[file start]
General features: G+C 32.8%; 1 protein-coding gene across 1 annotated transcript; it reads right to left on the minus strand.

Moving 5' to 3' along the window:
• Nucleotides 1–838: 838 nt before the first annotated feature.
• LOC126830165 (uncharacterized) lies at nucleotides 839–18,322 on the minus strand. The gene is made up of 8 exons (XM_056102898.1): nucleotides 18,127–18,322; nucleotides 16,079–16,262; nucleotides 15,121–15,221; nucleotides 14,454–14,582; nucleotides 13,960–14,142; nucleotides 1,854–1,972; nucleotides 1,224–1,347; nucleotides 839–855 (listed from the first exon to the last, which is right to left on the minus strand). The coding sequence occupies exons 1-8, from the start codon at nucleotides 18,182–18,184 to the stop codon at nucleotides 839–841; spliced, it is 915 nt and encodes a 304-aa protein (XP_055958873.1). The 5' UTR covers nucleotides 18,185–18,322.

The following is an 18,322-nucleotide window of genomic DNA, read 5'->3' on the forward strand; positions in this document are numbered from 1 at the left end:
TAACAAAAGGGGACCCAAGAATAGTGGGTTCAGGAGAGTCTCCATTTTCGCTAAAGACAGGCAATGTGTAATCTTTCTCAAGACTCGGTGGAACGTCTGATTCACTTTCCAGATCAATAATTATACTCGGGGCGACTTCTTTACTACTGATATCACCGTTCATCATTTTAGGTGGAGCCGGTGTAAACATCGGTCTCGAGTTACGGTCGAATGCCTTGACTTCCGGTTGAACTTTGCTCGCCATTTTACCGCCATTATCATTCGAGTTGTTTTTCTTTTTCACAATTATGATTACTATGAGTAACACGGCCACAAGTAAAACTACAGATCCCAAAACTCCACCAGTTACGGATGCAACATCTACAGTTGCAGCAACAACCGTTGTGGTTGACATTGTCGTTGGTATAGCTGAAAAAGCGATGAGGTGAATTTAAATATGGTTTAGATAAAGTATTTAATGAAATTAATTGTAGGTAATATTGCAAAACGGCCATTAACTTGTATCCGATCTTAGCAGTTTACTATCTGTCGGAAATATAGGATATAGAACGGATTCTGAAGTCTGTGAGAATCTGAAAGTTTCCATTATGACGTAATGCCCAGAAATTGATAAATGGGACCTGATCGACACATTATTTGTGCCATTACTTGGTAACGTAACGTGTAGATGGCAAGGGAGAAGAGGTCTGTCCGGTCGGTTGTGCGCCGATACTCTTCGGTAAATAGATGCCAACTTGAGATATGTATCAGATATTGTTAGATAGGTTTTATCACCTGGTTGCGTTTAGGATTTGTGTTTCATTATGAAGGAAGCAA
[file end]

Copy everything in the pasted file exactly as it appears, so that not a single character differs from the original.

General features: G+C 32.8%; 1 protein-coding gene across 1 annotated transcript; it reads right to left on the minus strand.

Moving 5' to 3' along the window:
• Nucleotides 1–838: 838 nt before the first annotated feature.
• LOC126830165 (uncharacterized) lies at nucleotides 839–18,322 on the minus strand. The gene is made up of 8 exons (XM_056102898.1): nucleotides 18,127–18,322; nucleotides 16,079–16,262; nucleotides 15,121–15,221; nucleotides 14,454–14,582; nucleotides 13,960–14,142; nucleotides 1,854–1,972; nucleotides 1,224–1,347; nucleotides 839–855 (listed from the first exon to the last, which is right to left on the minus strand). The coding sequence occupies exons 1-8, from the start codon at nucleotides 18,182–18,184 to the stop codon at nucleotides 839–841; spliced, it is 915 nt and encodes a 304-aa protein (XP_055958873.1). The 5' UTR covers nucleotides 18,185–18,322.

The following is an 18,322-nucleotide window of genomic DNA, read 5'->3' on the forward strand; positions in this document are numbered from 1 at the left end:
TAACAAAAGGGGACCCAAGAATAGTGGGTTCAGGAGAGTCTCCATTTTCGCTAAAGACAGGCAATGTGTAATCTTTCTCAAGACTCGGTGGAACGTCTGATTCACTTTCCAGATCAATAATTATACTCGGGGCGACTTCTTTACTACTGATATCACCGTTCATCATTTTAGGTGGAGCCGGTGTAAACATCGGTCTCGAGTTACGGTCGAATGCCTTGACTTCCGGTTGAACTTTGCTCGCCATTTTACCGCCATTATCATTCGAGTTGTTTTTCTTTTTCACAATTATGATTACTATGAGTAACACGGCCACAAGTAAAACTACAGATCCCAAAACTCCACCAGTTACGGATGCAACATCTACAGTTGCAGCAACAACCGTTGTGGTTGACATTGTCGTTGGTATAGCTGAAAAAGCGATGAGGTGAATTTAAATATGGTTTAGATAAAGTATTTAATGAAATTAATTGTAGGTAATATTGCAAAACGGCCATTAACTTGTATCCGATCTTAGCAGTTTACTATCTGTCGGAAATATAGGATATAGAACGGATTCTGAAGTCTGTGAGAATCTGAAAGTTTCCATTATGACGTAATGCCCAGAAATTGATAAATGGGACCTGATCGACACATTATTTGTGCCATTACTTGGTAACGTAACGTGTAGATGGCAAGGGAGAAGAGGTCTGTCCGGTCGGTTGTGCGCCGATACTCTTCGGTAAATAGATGCCAACTTGAGATATGTATCAGATATTGTTAGATAGGTTTTATCACCTGGTTGCGTTTAGGATTTGTGTTTCATTATGAAGGAAGCAA